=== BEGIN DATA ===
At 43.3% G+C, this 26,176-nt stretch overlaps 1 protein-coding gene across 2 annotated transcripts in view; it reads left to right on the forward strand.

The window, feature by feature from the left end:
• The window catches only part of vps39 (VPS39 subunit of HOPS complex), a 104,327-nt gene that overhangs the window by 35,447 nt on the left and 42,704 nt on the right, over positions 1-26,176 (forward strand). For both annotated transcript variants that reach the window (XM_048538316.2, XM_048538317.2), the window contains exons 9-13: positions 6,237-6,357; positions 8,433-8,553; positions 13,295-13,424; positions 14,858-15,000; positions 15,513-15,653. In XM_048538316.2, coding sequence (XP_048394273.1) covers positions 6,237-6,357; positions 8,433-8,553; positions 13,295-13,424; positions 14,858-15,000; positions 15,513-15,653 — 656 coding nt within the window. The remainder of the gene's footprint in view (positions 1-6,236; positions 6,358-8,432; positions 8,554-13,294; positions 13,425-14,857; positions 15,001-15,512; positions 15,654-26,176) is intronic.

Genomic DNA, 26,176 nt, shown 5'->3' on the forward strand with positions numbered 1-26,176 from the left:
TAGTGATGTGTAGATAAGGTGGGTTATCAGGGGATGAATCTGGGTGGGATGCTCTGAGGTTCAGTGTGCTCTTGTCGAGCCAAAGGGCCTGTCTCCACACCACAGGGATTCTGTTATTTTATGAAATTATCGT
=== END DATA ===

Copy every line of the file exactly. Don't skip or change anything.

At 43.3% G+C, this 26,176-nt stretch overlaps 1 protein-coding gene across 2 annotated transcripts in view; it reads left to right on the forward strand.

The window, feature by feature from the left end:
• The window catches only part of vps39 (VPS39 subunit of HOPS complex), a 104,327-nt gene that overhangs the window by 35,447 nt on the left and 42,704 nt on the right, over positions 1-26,176 (forward strand). For both annotated transcript variants that reach the window (XM_048538316.2, XM_048538317.2), the window contains exons 9-13: positions 6,237-6,357; positions 8,433-8,553; positions 13,295-13,424; positions 14,858-15,000; positions 15,513-15,653. In XM_048538316.2, coding sequence (XP_048394273.1) covers positions 6,237-6,357; positions 8,433-8,553; positions 13,295-13,424; positions 14,858-15,000; positions 15,513-15,653 — 656 coding nt within the window. The remainder of the gene's footprint in view (positions 1-6,236; positions 6,358-8,432; positions 8,554-13,294; positions 13,425-14,857; positions 15,001-15,512; positions 15,654-26,176) is intronic.

Genomic DNA, 26,176 nt, shown 5'->3' on the forward strand with positions numbered 1-26,176 from the left:
TAGTGATGTGTAGATAAGGTGGGTTATCAGGGGATGAATCTGGGTGGGATGCTCTGAGGTTCAGTGTGCTCTTGTCGAGCCAAAGGGCCTGTCTCCACACCACAGGGATTCTGTTATTTTATGAAATTATCGT